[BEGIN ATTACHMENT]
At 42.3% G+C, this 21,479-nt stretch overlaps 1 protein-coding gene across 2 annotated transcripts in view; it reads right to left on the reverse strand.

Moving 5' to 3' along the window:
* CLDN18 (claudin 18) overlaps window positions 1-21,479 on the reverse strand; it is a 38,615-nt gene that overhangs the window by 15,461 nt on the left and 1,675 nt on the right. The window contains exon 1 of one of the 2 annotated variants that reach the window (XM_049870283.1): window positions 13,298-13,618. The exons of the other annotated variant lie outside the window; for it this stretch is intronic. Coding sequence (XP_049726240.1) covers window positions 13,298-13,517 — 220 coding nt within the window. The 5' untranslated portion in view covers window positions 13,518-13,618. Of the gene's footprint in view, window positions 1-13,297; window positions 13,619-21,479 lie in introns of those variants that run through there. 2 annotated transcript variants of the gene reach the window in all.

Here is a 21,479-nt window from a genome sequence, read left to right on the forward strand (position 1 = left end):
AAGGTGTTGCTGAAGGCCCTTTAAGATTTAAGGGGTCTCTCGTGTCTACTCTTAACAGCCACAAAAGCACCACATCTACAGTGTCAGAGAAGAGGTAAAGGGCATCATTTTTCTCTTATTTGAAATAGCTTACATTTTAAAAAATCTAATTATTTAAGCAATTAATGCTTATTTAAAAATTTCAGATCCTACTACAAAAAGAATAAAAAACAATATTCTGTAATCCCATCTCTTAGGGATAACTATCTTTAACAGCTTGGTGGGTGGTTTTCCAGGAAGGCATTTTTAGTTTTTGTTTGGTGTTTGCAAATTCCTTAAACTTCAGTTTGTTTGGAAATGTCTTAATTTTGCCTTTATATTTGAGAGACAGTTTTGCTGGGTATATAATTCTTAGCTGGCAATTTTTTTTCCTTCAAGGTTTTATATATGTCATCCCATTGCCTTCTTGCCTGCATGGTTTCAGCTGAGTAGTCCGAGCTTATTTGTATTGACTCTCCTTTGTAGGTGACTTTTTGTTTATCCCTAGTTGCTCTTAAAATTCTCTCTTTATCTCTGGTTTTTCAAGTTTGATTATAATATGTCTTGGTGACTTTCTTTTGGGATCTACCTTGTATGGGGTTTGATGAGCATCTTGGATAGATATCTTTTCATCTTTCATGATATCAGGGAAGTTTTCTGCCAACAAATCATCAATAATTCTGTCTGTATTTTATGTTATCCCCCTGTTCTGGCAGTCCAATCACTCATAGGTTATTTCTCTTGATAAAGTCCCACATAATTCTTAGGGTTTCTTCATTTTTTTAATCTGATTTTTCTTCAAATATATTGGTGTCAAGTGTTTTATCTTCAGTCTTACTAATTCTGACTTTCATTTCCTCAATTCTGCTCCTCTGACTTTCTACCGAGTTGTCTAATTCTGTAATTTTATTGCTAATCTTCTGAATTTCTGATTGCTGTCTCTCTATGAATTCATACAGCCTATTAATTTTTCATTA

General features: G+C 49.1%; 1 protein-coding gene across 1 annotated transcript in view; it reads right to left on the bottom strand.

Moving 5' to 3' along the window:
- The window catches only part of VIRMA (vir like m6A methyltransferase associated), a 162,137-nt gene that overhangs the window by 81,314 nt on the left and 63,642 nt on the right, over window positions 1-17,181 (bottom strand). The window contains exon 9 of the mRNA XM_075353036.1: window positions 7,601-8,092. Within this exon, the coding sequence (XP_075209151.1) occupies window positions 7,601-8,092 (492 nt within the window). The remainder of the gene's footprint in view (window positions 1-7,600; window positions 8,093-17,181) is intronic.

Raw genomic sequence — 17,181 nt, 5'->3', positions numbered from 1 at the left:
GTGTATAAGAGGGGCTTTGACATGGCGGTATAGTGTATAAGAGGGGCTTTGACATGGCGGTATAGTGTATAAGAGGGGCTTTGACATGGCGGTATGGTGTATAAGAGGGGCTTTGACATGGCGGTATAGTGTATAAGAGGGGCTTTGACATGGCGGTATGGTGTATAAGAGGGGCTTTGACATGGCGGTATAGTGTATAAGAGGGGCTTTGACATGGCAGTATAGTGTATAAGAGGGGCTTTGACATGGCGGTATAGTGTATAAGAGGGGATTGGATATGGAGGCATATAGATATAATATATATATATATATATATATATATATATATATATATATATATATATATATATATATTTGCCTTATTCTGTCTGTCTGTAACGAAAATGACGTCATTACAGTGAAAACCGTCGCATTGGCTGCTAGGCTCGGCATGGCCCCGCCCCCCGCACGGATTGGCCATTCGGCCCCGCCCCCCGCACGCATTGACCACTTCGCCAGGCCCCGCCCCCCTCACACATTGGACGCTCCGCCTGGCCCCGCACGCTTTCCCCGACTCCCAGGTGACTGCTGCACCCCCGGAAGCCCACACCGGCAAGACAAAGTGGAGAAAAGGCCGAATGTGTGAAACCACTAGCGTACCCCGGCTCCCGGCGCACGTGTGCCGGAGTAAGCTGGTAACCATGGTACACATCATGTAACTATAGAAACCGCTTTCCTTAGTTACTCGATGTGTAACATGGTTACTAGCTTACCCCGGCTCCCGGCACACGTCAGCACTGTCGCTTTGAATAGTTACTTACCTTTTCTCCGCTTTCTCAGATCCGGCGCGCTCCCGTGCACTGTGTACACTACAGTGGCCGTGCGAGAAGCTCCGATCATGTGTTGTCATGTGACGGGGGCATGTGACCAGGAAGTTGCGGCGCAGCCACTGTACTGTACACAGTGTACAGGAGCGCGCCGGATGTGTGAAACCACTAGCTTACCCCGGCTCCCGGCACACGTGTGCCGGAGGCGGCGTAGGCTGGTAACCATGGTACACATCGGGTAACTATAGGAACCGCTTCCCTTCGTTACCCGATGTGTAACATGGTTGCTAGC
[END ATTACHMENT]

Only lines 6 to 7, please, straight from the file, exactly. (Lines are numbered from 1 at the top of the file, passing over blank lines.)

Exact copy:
General features: G+C 49.1%; 1 protein-coding gene across 1 annotated transcript in view; it reads right to left on the bottom strand.

Moving 5' to 3' along the window: